Dar es Salaam – “Facilitating simplified consular assistance that in turn will enable easier access to irregular migrants in prisons”: this is one of the recommendations agreed to at a high-level inter-governmental meeting between the United Republic of Tanzania, the Federal Democratic Republic of Ethiopia and the Republic of Kenya.
Evidence shows that many irregular migrants from the East and the Horn of Africa continue to use the ‘Southern Route’, hoping to reach South Africa. Tanzania, Ethiopia and Kenya fall on this route as origin and transit countries. Migrants travelling in this way can fall foul of immigration authorities for crossing without the requisite documents.
Officials from the Tanzania, Ethiopia and Kenya met from 2-4 April 2019 to deliberate on how to strike a balance between managing irregular migration flows to southern Africa while ensuring that the human rights of migrants are respected and protected.
During the tripartite meeting, technical participants developed 27 key recommendations for addressing detention conditions and alternatives to detention, as well as preventing irregular and dangerous migration, and sustainable approaches to return and reintegration.
The recommendations were adopted on the third day of the meeting and include the harmonization of anti-human trafficking and smuggling laws within the three countries, as well as the sensitization of the diaspora of the countries of origin on the risks of irregular migration. They are in line with the objectives of the Global Compact for Migration which calls for stronger cooperation and comprehensive responses to migration challenges.
The meeting was a culmination of previous efforts aimed at addressing migration issues on the Southern Route. It brought together a high-level audience from the Governments of Tanzania, Ethiopia and Kenya, including the Tanzanian Minister of Home Affairs Kangi Lugola; the Ethiopian State Minister for Peace Zeynu Jemal; and Kenyan Ambassador Michael Oyugi of the Ministry of Foreign Affairs. Representatives for the EU Delegation, donor embassies and UN agencies in Dar es Salaam were also present.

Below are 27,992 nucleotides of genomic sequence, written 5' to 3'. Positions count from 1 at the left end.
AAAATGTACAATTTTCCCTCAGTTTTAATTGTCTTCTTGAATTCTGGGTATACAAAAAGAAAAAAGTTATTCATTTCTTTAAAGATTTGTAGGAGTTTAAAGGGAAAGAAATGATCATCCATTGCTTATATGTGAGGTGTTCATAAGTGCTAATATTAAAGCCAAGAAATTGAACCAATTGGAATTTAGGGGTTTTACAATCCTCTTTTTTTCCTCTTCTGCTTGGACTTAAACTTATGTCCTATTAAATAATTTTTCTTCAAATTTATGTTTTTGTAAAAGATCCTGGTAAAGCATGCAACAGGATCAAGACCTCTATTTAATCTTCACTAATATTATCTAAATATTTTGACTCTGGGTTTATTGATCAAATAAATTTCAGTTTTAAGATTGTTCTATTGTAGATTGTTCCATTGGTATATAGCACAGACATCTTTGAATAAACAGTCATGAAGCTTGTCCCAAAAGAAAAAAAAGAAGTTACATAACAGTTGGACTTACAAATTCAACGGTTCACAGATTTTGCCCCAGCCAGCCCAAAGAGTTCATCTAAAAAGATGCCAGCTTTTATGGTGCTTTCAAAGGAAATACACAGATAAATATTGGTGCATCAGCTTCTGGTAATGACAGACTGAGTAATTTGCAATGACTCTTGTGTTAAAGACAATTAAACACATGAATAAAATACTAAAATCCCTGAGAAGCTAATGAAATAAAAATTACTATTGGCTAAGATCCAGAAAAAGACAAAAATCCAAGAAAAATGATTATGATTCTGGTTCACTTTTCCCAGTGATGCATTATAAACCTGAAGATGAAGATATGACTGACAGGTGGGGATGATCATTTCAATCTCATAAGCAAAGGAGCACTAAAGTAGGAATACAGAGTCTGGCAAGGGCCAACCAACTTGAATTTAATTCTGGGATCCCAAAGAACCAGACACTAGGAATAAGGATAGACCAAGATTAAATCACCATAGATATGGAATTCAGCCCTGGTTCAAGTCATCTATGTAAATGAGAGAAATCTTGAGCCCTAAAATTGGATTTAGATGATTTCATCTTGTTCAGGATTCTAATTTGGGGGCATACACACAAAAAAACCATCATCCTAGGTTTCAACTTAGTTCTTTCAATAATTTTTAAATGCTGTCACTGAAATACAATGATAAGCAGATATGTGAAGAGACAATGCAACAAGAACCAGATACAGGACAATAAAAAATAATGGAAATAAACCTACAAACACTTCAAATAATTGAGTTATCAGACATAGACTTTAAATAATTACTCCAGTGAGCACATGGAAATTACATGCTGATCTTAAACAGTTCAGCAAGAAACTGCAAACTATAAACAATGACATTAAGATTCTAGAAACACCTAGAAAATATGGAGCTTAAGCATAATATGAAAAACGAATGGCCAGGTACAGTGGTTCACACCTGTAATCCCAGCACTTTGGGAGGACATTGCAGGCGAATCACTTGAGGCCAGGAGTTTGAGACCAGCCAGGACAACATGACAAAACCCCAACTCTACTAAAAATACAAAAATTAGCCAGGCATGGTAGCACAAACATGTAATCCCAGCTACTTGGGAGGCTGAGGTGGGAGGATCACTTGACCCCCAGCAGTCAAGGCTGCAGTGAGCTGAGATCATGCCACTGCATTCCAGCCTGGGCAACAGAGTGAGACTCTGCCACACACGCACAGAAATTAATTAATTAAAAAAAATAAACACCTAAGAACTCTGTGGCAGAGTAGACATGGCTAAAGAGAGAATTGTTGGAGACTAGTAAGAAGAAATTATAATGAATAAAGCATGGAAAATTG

Trafficking in persons and smuggling of migrants in the region were discussed during the meeting; participants shared best practice advice and developed holistic approaches for addressing irregular migration on the Southern Route. They also explored better coordination mechanisms to protect vulnerable migrants, and strategies for improving existing voluntary return and reintegration processes and policies.
Tanzania’s Home Affairs Minister Kangi Lugola commended the decision by Ethiopia to open an Embassy in Dar es Salaam in October 2018. He said the move has enhanced cooperation between the two countries particularly on migration management.
“Since its opening, a total of 301 Ethiopians who were in different prisons in Tanzania have been returned back home; the move signals the concerted efforts of both the Ethiopian Embassy and the Tanzania Immigration Department to address issues of irregular migrants,” Lugola said.
Lugola added: “As we are forging ahead, we should cherish our cooperation on issues of mutual concern and interests on migration-related matters as agreed. At this juncture, l appeal to our governments to expedite the implementation of the agreements on areas of migration matters.”
The meeting was financed under the European Union (EU) – International Organization for Migration (IOM) Joint Initiative in the Horn of Africa. The programme is part of the larger EU-IOM Joint Initiative for Migrant Protection and Reintegration which facilitates orderly, safe, regular and responsible migration management through the development of rights-based and development-focused policies and processes on protection and sustainable reintegration. The EU-IOM Joint Initiative, backed by the EU Trust Fund, covers and has been set up in close cooperation with a total of 26 African countries.
The EU is committed to supporting an effective management of South-South mixed migration flows.